Fraud and embezzlement in the workplace is a reality. Unfortunately, when it happens, restitution from the employee is usually unlikely because most, if not all, of the money has already been spent. Along with taking preventive actions to discourage dishonest employee acts, Fidelity Bonds may be an important safeguard a small business owner can use to absorb these types of losses.
Three common types of fidelity bonds include standard employee dishonesty bonds, business services bonds, and ERISA bonds.
Standard Employee Dishonesty Bonds
A standard employee dishonesty bond protects the small business owner from financial loss due to the employee fraudulent activities, including acts conducted by a group of employees. Employee thefts of property, money, or security are losses covered under standard employee dishonesty bonds. Professionals such as CPAs, physicians, and dentists are good candidates to choose fidelity bond protection as are non-profit organizations such as condo associations.
Business Services Bonds
Business services bonds, also referred to as janitorial services bonds, is another type of business insurance. It protects the small business owner for loss of a customer’s equipment, supplies, personal belongings, or money as a result of employee dishonest acts occurring while on the customer’s grounds. Business services bonds are helpful in marketing a business by providing a competitive edge against businesses that don’t have fidelity bonds. Businesses services bonds are a good protection solution for businesses such as contractors, janitorial services, maid services, house sitters, and dog sitters.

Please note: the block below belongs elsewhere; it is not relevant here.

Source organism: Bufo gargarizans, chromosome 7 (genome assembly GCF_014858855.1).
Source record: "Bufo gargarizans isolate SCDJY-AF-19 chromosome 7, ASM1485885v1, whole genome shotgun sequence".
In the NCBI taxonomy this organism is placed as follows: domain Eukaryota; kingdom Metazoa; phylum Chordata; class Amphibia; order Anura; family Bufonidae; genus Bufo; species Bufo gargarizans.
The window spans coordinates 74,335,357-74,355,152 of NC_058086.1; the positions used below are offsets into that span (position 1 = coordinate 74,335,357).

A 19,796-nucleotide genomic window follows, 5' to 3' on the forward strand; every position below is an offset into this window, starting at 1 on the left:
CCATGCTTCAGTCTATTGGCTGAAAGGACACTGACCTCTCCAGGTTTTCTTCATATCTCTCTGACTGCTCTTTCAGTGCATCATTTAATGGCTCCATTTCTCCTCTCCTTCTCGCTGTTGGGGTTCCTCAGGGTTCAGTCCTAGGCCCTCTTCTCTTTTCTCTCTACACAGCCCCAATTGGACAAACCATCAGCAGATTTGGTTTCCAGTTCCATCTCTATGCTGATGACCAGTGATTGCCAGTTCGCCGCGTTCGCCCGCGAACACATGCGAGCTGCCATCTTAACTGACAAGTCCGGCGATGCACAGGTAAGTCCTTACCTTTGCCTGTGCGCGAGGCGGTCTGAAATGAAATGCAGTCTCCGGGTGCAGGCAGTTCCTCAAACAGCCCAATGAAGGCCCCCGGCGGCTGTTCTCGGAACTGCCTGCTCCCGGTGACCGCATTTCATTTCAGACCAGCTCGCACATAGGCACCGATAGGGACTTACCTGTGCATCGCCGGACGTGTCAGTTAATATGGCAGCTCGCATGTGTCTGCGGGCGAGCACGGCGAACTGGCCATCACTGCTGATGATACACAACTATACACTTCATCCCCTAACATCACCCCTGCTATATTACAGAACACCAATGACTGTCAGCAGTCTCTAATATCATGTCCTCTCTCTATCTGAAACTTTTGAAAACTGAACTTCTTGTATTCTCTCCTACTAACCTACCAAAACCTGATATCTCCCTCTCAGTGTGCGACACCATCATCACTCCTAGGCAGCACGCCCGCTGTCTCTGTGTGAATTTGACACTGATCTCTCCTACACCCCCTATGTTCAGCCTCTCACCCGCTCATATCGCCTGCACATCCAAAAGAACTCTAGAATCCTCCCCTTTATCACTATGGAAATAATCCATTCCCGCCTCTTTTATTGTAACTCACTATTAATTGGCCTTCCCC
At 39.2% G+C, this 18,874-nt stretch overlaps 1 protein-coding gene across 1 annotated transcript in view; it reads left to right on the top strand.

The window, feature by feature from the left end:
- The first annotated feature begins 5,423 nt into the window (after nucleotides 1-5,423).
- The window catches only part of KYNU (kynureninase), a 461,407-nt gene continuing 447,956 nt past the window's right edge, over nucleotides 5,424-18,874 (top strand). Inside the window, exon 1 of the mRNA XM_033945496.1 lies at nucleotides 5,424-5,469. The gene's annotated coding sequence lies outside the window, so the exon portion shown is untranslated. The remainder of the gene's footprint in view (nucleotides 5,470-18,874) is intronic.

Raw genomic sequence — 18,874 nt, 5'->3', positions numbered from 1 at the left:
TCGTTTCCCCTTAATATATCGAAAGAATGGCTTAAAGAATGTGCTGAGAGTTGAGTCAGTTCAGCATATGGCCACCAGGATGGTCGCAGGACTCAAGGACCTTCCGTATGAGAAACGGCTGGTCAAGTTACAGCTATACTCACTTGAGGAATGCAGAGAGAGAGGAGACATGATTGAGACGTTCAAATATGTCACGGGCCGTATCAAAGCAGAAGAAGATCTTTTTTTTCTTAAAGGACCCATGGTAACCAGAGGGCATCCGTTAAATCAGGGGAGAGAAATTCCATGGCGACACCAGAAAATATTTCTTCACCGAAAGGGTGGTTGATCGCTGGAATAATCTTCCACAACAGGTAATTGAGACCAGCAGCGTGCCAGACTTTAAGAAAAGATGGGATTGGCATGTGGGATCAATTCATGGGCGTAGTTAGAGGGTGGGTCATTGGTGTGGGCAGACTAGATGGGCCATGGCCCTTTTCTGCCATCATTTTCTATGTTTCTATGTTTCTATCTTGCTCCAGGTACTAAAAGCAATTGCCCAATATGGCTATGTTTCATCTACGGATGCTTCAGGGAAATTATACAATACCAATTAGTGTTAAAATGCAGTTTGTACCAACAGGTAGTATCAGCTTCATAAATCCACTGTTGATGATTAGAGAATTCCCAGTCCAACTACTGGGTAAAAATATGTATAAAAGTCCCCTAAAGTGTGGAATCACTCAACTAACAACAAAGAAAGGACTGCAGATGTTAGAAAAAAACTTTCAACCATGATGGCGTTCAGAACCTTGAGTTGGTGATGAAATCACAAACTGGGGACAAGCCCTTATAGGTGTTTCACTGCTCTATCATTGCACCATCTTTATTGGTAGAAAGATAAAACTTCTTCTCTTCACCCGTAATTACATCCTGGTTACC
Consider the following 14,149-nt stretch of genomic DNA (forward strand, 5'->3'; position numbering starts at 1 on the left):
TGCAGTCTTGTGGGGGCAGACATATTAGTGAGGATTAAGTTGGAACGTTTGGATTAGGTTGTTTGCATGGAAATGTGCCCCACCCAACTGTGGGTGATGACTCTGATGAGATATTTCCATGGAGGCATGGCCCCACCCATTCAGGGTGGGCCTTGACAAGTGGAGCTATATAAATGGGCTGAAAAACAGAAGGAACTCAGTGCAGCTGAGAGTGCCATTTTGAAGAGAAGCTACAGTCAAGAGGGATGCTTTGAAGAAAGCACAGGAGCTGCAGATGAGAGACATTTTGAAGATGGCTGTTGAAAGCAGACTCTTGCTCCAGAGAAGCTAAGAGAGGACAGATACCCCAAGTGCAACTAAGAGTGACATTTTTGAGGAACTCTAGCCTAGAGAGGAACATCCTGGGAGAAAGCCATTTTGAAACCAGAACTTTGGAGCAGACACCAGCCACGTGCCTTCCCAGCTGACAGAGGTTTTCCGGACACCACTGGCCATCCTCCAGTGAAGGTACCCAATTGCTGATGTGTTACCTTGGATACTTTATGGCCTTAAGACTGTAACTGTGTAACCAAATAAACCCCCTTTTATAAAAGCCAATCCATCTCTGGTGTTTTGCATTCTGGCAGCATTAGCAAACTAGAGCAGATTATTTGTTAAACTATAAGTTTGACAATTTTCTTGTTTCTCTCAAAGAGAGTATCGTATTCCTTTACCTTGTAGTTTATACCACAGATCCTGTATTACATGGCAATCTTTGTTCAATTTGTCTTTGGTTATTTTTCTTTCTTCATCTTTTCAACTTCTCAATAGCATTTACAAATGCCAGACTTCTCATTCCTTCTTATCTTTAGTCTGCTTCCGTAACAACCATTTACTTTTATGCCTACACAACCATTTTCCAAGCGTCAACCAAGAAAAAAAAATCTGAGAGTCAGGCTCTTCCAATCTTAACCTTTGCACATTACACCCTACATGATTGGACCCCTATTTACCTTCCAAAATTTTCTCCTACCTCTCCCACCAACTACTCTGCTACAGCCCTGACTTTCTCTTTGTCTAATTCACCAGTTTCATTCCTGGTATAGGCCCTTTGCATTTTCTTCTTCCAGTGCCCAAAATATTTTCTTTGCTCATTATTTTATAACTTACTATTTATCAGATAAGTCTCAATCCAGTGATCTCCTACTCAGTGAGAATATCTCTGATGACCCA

If your small business offers employee benefits, pension plans, or 401(K) plans, then ERISA bonds provide program participants (and their beneficiaries) protection from dishonest acts of the fiduciary who works with the plan. Pension plan trustees must have fidelity bond protection of 10% or greater of the plan’s total assets, according to The Employee Retirement Income Security Act of 1974.
A fidelity bond creates advantages for both the employer and worker, and is supported by the United States Department of Labor Federal Bonding Program. Fidelity Bonds serve as an incentive for employees to hire workers who might be denied employment due to being high risk. Examples of high risk workers include individuals with poor credit history, substance abuse, or previous criminal record. Fidelity bonds enable these individuals to essentially start over and obtain a second chance of employment.